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Killingsworth v. Morrow

Supreme Court of Arizona

September 26, 1957

Clyde KILLINGSWORTH, Superintendent of Motor Vehicle Division, Arizona State Highway Department, Appellant,
v.
Ott MORROW dba Morrow Motors, Appellee.

Page 874

[83 Ariz. 24] Robert Morrison, Atty. Gen., and R. G. Langmade and Ronald M. Bond, Asst. Attys. Gen., for appellant.

Snell & Wilmer, Phoenix, for appellee.

WINDES, Justice.

[83 Ariz. 25] Ott Morrow, doing business as Morrow Motors, filed complaint against C. L. Lane, then Superintendent of Motor Vehicle Division, Arizona State Highway Department, for the recovery of $105.80 taxes which he paid under protest and which were levied under the provisions of section 66-518, 1952 Supp., A.C.A.1939, A.R.S. § 40-641. The complaint also seeks a declaratory judgment to the effect that the plaintiff is not a common carrier or contract carrier but is a private carrier of property. The tax was levied under the provisions of section 66-518, supra, upon plaintiff's gross receipts for tow car service in the year 1954 and January and February, 1955. The court rendered summary judgment in favor of plaintiff for the amount of the taxes and adjudged that:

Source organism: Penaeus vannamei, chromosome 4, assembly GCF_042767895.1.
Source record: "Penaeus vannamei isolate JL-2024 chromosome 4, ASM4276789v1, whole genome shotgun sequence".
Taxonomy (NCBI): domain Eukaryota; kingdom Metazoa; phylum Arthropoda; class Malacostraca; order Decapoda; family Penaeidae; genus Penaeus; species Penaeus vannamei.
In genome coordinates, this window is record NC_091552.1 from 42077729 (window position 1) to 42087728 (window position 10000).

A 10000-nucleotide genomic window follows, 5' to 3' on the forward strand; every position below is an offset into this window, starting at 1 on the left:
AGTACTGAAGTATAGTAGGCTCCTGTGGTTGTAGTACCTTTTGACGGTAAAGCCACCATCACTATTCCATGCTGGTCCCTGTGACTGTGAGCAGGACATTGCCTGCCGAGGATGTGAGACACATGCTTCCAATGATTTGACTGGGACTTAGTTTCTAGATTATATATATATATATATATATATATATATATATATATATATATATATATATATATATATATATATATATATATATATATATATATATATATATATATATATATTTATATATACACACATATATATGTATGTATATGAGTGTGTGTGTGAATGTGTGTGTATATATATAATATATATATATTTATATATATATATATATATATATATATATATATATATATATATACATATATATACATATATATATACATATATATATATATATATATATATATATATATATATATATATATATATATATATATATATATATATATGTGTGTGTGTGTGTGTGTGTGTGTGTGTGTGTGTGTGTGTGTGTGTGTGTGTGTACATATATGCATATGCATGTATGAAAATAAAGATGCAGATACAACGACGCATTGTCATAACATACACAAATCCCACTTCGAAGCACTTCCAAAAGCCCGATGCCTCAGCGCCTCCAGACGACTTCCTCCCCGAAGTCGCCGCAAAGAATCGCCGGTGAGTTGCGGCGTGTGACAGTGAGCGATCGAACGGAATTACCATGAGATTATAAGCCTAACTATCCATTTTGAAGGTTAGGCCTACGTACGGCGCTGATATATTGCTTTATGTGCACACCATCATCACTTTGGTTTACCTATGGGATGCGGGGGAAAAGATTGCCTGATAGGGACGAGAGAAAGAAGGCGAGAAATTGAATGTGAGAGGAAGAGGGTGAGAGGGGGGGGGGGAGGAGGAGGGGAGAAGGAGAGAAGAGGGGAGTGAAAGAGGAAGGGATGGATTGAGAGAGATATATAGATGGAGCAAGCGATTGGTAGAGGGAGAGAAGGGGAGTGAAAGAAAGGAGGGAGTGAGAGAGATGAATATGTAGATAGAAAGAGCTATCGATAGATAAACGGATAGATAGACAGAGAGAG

'1. Plaintiff, Ott Morrow, in the operation of a tow truck, when used in connection with and as an incident to the conduct of his business of selling, servicing and repairing new and used motor vehicles is neither a common nor a contract carrier of property for compensation;

'2. Plaintiff is his operation of a tow truck was herein described, is a private carrier of property and as such is not liable for any tax upon the compensation received by him for such service, under the provisions of Section 40-641, R.S.A.;'

The record upon which the summary judgment is founded consists merely of the complaint and answer with exhibits attached. The complaint alleges that for some years past plaintiff has owned and operated a tow truck in connection with his

Page 875